One of my favorite places in this historic place is the Barn Restaurant. I enjoy sitting on the outside deck that overlooks the mature trees, gardens, and pond with a fountain while eating the best Eggs Benedict that I have ever tasted.
The Sappington Barn Center was built in 1969 in honor of Carolyn C. McDonnell, who directed the Sappington House renovation. The building was modeled after an early barn building on the property and is typical of an early 19th century Missouri barn.
Beyond its charming surroundings, the Barn has quickly become a favorite spot for cyclists and walkers looking to refuel after a brisk walk or ride on Grant’s Trail. The restaurant has developed a mouthwatering menu of made from scratch, farm-fresh breakfasts and lunches.
There is a changing selection of hand-crafted pastries and rich baked goods, especially a variety of scones that keep guests coming back for more. The is open Tuesday through Friday, from 6 a.m.-2 p.m., and Saturday and Sunday, from 6 a.m.-3 p.m. They are closed on Monday, and they can be found online at www.crestwoodbarn.com.
After you have completed touring the Sappington House and enjoyed a relaxing lunch at the Barn Restaurant, be sure to visit the Loft Gift Shop located over the Barn Restaurant.
The boutique is full of unique gifts specializing in “rustic chic.” The Loft was chosen by the Riverfront Times readers as the Best St. Louis Gift Shop.
Another attraction that the Sappington House Center has to offer is the easy access and ample parking to enjoy the Ulysses S. Grant Trail.
Grant’s Trail is an eight mile long “rails to trails” bike trail stretching through south and southwest St. Louis County. As a former railroad right of way, Grant’s Trail is flat and is good for all skill levels for biking, running, inline skating and walking.
Dogs are also able to use this trail but must be kept on a leash. Besides the scenic views there are many other points of interest along the trail that would be both fun and educational to explore, such as:
• The Lodge at Grant’s Trail – A rustic bed & breakfast lodge.
• St. Louis BMX Bike Park – BMX bike trails and Clydesdale park trails.
• Grant National Historic Site – An early home belonging to President Grant.
• Grant’s Farm – Animal park open seasonally with no admission charge.
• Clydesdale stables and pastures – Famous Anheuser-Busch Clydesdales.
• Whitecliff Park – Park with wooded trails, quarry pond and recreational facilities.
• Father Dickson Cemetery – An old historic cemetery.
The 50-plus dedicated volunteers who operate the museum, library and gift shop also organize several events throughout the year.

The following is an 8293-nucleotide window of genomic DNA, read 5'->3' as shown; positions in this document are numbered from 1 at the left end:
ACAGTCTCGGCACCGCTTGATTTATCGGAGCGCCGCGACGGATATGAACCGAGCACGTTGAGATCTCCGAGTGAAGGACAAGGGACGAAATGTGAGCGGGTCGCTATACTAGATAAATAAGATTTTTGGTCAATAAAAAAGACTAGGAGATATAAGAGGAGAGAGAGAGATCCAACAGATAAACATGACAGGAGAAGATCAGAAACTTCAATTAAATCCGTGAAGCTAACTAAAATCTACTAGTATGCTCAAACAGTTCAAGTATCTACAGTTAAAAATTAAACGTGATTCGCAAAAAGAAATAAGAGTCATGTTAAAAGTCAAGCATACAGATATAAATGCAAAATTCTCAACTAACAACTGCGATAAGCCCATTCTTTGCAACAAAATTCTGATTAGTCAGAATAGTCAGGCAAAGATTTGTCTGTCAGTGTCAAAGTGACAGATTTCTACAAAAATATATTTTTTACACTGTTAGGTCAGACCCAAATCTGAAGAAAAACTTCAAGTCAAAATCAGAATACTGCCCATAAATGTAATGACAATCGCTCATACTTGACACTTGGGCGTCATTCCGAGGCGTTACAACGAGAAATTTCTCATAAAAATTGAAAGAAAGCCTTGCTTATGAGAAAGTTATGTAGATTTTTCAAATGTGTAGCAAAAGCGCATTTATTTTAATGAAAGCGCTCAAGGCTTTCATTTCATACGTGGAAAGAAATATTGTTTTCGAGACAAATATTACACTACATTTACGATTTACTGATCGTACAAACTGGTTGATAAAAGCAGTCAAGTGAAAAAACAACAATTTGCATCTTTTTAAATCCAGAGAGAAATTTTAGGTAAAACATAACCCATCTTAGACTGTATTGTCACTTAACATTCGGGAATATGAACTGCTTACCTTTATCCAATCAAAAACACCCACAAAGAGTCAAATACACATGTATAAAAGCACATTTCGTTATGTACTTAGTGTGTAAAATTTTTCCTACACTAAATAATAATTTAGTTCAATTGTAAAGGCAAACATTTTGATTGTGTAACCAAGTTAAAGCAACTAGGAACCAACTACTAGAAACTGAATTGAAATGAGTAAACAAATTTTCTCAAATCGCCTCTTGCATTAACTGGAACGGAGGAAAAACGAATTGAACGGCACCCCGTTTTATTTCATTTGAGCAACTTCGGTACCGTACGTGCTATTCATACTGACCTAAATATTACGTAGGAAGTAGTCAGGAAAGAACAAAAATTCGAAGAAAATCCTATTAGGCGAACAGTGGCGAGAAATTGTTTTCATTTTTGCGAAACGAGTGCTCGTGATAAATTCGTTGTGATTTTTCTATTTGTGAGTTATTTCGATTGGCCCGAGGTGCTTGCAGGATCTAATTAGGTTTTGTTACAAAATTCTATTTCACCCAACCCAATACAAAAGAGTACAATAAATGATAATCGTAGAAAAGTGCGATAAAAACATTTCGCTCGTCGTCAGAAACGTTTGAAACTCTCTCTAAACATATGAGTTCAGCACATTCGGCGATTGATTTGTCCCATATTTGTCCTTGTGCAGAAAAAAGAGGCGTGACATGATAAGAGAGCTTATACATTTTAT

Some of the upcoming events include:
• County Craft Festival – See vendors selling hand-crafted wares and old-time artisans demonstrating their historic skills. Enjoy live music and delicious food. (April 28-29)
• Student Archaeological Dig – Watch students and supervising professional archaeologists dig in the Sappington House grounds looking for artifacts related to the homestead or even Native American inhabitants. (May 31 & June 16)
• Ice Cream Social and Outdoor Concert – Enjoy tasty treats and the cool sound of music. (Sept. 22)
• Spirits of Sappington House Tour – Hear costumed ghosts tell tales from beyond. See the macabre 18th century surgeon Dr. John Murphy demonstrate authentic colonial medical practices. (Oct. 19-20)
There are many more events planned. You can find a description of these and other events on the Sappington House website (sappingtonhouse.org) or visit the calendar drop down on the River Hills Traveler website.
Tours of the house are available from 11 a.m.-2 p.m., Wednesday through Friday, and the third Saturday of the month. The last tour starts at 1:30 p.m.
Admission to the Sappington House is $5 for adults and $1 for children. Special group tours of the house may be arranged. A videotaped tour of the house with its history is available for individuals who are unable to physically tour the Sappington Museum.
After I had taken a tour with my personal guide, Sally Cakouros, I can say that they have accomplished their mission with me. If you are looking for an entertaining, educational and cultural experience I encourage everyone to visit Historic Sappington House to learn about the people and their customs that helped shaped Missouri and America.
(Bill Wakefield runs the Traveler’s St. Louis office and can be reached at email@example.com.)